Sony was one of the first companies to offer Cast-enabled speakers. Instead of buying a regular speaker and then plugging in a Chromecast Audio, you could save on power outlets and wires and just grab one with Google Cast capabilities built right in. The problem with these speakers, as some of you have discovered, is that their software updates seem to be totally reliant on the manufacturer.
So when Google's own Chromecast Audio got an update to support Hi-Fi audio and multi-room (aka grouping) back in December of last year, owners of some of these speakers had to wait, and wait, and wait, and wait a bit more to get the same functionality on their own speakers. Read More
Google's Project Tango, that awesome tech that allows a gadget to map out three-dimensional spaces, is really cool. But it's taking its damn sweet time getting here: Tango was first announced over two years ago and offered as a developer kit tablet last summer, and the first Tango-capable smartphone was supposed to arrive from Lenovo this month. That seems less than likely now - the store page for the Phab 2 Pro has been adjusted from "coming this summer" to "coming this fall." Read More
The lads and lasses on the open source CyanogenMod Team continue to bring their Android nightly ROMs to phones and tablets that have long been abandoned by uncaring manufacturers. This week a handful of new devices get builds for CM13, based on code from Android 6.0. All of them are nightlies (so possibly not ready for primetime), but I'll bet their respective users are happy to get the attention anyway. Here they are: Read More
NVIDIA is pretty good about regular updates for its SHIELD line, and the Tablet twins are the recipients of the latest bumps. Update version 4.3 for the original SHIELD Tablet (the one with the stylus) and 1.4 for the newer SHIELD Tablet K1 are basically identical, and in both cases the biggest addition is an update to Android 6.0 that brings the security patches to July of this year. The rest of the changes are pretty minor bug fixes and other small adjustments: Read More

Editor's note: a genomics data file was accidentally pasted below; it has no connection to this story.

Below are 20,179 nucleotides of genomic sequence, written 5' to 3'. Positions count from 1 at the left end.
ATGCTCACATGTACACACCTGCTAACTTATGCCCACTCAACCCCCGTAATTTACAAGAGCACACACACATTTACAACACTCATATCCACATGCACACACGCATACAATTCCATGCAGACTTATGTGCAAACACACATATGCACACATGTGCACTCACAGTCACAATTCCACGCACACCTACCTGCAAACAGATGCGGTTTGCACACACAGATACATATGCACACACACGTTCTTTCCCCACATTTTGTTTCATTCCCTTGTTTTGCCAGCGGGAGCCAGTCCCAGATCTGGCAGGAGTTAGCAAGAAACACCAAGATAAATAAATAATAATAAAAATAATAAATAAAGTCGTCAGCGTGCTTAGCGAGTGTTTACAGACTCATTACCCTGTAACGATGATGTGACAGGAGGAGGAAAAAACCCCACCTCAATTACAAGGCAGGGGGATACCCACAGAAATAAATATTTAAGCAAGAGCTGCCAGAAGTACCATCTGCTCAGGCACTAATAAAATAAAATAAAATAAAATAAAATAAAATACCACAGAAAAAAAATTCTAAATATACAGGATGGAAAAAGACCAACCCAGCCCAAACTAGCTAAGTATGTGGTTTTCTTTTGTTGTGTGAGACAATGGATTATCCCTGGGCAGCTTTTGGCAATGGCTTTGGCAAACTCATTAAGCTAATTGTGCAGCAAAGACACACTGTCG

There's no denying that the Galaxy Note 7 recall is a big deal, but as with any big story, a little caution is called for when reporting on it. There are in fact other things that can catch fire besides the Note 7, including - gasp! - other smartphones. Such is the case with one of the more dramatic reports of a Galaxy Note 7 malfunction. As it turns out this New York Post article about a 6-year-old injured by an exploding Note 7 (which still hasn't been updated or corrected (update: see below)) is in fact about a Galaxy Core Prime, an entirely different Samsung phone model. Read More
LG and the V20 could hardly have hoped for a more fortuitous turn of events in recent weeks. Samsung’s Note7 has been globally recalled for a serious battery defect, and replacement shipments are nowhere to be seen. The V20, by contrast, offers an increasingly rare removable battery. Meanwhile, Apple’s iPhone 7 duo have been unveiled without a headphone jack. The V20 proudly touts its high-end wired audio capabilities as being among the best in the smartphone world. It may be of little consequence that it will likely be the first, or at least technically first, phone to ship with Android 7.0 - but of much greater import is the fact that it will be available on all four major US carriers. Read More
Back in May, Cody unveiled strings in the Google Cast app version 1.15 that pointed to an upcoming "Chromecast Preview Program." It was clear from the code that the app would start offering an opt-in option for users to test new versions of the Chromecast firmware before they're released to the public. But for months, the Preview Program was nowhere to be found in the app.
In the last couple of days, we've received a couple of tips from users telling us that the option has now shown up for them inside the Google Cast app. And now it's finally been officially announced by the Google Cast team. Read More
The international recall of the Galaxy Note 7 is becoming a full-fledged disaster for Samsung, with millions of early devices (and consumers) affected. But even with the negative press and a direct hit to revenue, Samsung would prefer its customers send their faulty phones in for a replacement rather than face even a small possibility of said phones bursting into flames. In the company's home territory of South Korea, it's going to use some more direct methods of encouragement. Read More